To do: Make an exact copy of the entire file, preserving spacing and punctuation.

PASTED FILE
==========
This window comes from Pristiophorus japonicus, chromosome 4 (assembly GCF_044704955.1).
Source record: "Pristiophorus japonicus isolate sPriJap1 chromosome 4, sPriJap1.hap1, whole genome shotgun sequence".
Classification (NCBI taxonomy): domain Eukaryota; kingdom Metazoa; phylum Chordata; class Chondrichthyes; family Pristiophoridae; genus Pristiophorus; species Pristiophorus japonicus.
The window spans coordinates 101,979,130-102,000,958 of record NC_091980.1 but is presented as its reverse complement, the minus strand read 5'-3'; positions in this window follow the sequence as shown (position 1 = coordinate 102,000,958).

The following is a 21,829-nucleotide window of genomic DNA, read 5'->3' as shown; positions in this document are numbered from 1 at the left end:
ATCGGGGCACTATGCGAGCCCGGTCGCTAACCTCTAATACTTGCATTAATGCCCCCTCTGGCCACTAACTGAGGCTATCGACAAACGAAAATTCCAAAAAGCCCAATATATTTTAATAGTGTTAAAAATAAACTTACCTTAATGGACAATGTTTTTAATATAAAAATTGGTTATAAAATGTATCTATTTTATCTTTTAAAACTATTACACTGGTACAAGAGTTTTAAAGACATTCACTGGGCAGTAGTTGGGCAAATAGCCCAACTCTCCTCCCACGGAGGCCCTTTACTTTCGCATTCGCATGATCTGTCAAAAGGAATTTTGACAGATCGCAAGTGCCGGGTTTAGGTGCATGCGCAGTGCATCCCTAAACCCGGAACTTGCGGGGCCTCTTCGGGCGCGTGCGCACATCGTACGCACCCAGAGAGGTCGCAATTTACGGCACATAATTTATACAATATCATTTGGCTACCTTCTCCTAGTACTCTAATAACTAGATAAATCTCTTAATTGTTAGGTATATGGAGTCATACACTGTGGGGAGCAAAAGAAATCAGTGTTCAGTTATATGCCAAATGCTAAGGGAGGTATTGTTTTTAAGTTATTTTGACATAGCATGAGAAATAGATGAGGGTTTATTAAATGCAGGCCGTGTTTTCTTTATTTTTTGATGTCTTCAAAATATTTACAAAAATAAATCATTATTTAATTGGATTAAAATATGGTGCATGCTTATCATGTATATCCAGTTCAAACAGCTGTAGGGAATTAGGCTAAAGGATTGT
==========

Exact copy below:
This window comes from Pristiophorus japonicus, chromosome 4 (assembly GCF_044704955.1).
Source record: "Pristiophorus japonicus isolate sPriJap1 chromosome 4, sPriJap1.hap1, whole genome shotgun sequence".
Classification (NCBI taxonomy): domain Eukaryota; kingdom Metazoa; phylum Chordata; class Chondrichthyes; family Pristiophoridae; genus Pristiophorus; species Pristiophorus japonicus.
The window spans coordinates 101,979,130-102,000,958 of record NC_091980.1 but is presented as its reverse complement, the minus strand read 5'-3'; positions in this window follow the sequence as shown (position 1 = coordinate 102,000,958).

The following is a 21,829-nucleotide window of genomic DNA, read 5'->3' as shown; positions in this document are numbered from 1 at the left end:
ATCGGGGCACTATGCGAGCCCGGTCGCTAACCTCTAATACTTGCATTAATGCCCCCTCTGGCCACTAACTGAGGCTATCGACAAACGAAAATTCCAAAAAGCCCAATATATTTTAATAGTGTTAAAAATAAACTTACCTTAATGGACAATGTTTTTAATATAAAAATTGGTTATAAAATGTATCTATTTTATCTTTTAAAACTATTACACTGGTACAAGAGTTTTAAAGACATTCACTGGGCAGTAGTTGGGCAAATAGCCCAACTCTCCTCCCACGGAGGCCCTTTACTTTCGCATTCGCATGATCTGTCAAAAGGAATTTTGACAGATCGCAAGTGCCGGGTTTAGGTGCATGCGCAGTGCATCCCTAAACCCGGAACTTGCGGGGCCTCTTCGGGCGCGTGCGCACATCGTACGCACCCAGAGAGGTCGCAATTTACGGCACATAATTTATACAATATCATTTGGCTACCTTCTCCTAGTACTCTAATAACTAGATAAATCTCTTAATTGTTAGGTATATGGAGTCATACACTGTGGGGAGCAAAAGAAATCAGTGTTCAGTTATATGCCAAATGCTAAGGGAGGTATTGTTTTTAAGTTATTTTGACATAGCATGAGAAATAGATGAGGGTTTATTAAATGCAGGCCGTGTTTTCTTTATTTTTTGATGTCTTCAAAATATTTACAAAAATAAATCATTATTTAATTGGATTAAAATATGGTGCATGCTTATCATGTATATCCAGTTCAAACAGCTGTAGGGAATTAGGCTAAAGGATTGT